Vol. 13, No. 18 – June 3 – June 16, 2020 – The Pet Page

∙SPAN Thrift Store is now open to the public and in dire need of volunteers to operate day to day. If you are interested or have questions please call (805) 641-1170 to inquire.

In addition to that, SPAN is back and providing $10 spays and neuters for low income households with cats and dogs.

Two clinics in June are: Albert H. Soliz Library – El Rio, 2820 Jourdan St., Oxnard, 93036 on Friday, June 12th, and Friday, June 26th at Shiells Park, in the parking lot, located at 649 C St., Fillmore, 93015. Please call to schedule an appointment (805) 584-3823.

∙Wondering how popular your pooch really is? Now you can find out. The most popular dog breeds of 2019 were released on May 1, 2020 (also National Purebred Dog Day) based on 2019 AKC registration statistics.

It may come as no surprise that the Labrador Retriever takes the top spot for the 29th year in a row, but other big movers and shakers include the Pembroke Welsh Corgi, which broke into the top 10 this year for the first time ever. Other notable changes include the Icelandic Sheepdog, which jumped up 24 spots since last year.

So why do registration statistics matter? Registration is not only beneficial for your dog, but for dogs everywhere. The American Kennel Club and its affiliates have donated over $38 million to canine health research and $7 million to pet disaster relief.

Additionally, the AKC is the only purebred dog registry in the United States that maintains a systematic and sustained investigation and inspection effort. The AKC conducts thousands of inspections each year to ensure compliance with standards that support the health, safety, and welfare of dogs and the environments in which they live.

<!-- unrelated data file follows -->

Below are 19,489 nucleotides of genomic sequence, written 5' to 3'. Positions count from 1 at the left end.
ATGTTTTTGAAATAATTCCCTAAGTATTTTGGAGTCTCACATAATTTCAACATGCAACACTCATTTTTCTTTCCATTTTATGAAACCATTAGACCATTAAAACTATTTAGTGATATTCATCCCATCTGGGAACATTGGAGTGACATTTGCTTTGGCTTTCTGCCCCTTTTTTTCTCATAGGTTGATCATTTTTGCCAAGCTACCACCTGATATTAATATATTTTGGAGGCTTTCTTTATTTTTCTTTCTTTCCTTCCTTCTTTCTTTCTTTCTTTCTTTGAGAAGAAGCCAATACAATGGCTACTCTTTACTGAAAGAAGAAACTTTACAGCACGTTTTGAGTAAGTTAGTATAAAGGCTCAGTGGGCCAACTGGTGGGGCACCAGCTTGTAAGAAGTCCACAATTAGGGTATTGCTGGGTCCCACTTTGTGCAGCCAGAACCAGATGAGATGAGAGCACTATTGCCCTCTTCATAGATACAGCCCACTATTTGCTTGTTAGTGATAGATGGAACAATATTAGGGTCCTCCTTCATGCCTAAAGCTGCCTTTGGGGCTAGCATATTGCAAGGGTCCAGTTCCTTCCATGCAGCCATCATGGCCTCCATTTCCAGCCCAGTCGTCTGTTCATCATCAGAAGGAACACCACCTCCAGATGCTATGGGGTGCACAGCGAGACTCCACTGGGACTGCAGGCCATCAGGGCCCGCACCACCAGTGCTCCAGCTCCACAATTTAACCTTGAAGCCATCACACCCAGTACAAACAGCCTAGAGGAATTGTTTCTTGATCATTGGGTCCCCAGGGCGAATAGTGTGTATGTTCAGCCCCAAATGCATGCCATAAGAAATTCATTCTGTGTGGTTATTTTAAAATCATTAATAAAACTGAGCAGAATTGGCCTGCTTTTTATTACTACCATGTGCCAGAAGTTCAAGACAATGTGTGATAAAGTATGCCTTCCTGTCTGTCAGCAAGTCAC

Shih Tzu’s were number 20 so, obviously being adorable doesn’t count for much.

∙Working from home can be an adjustment, not just for you, but your pets too.

By Christopher Gavin, Boston.com Staff

As Dr. Edward Schettino, vice president of animal welfare and veterinary services at the Animal Rescue League of Boston points out, your dog or cat may not be thrilled with no longer having the house to themselves all day.

Keeping a routine is important.

Dogs are creatures of habit, according to Schettino. (There’s a good chance your cat, however, will just keep their routine humming on their own.)

The dog park isn’t really the place for social distancing, so don’t underestimate the power of a good walk.

“Taking your dog on a long walk, just exhausting your dog, will keep your dog mentally and physically stimulated,” Schettino said.

Mike Keiley, director of adoption centers and programs at the Massachusetts Society for the Prevention of Cruelty to Animals-Angell Animal Medical Center, agrees. “It’s a good time to go out for a walk with your dog, or a hike in the woods with a dog,” he said.

There aren’t any cases of animals contracting COVID-19, according to Schettino. But experts believe the coronavirus can live on fur and hair.

That means washing your pup when you return home, especially after a pet from a neighbor or passerby.

It’s also a good time to practice training. Keiley said the MSPCA is working on getting advice on that up on its website soon.

In the event that someone becomes sick and is unable to walk and/or take care of their pet, both Schettino and Keiley said they recommend they reach out to neighbors, family, or friends.

“If someone is sick and asking you to walk their dog, just be careful,” Schettino said, pointing to the need to wash animals — and your hands — upon returning home.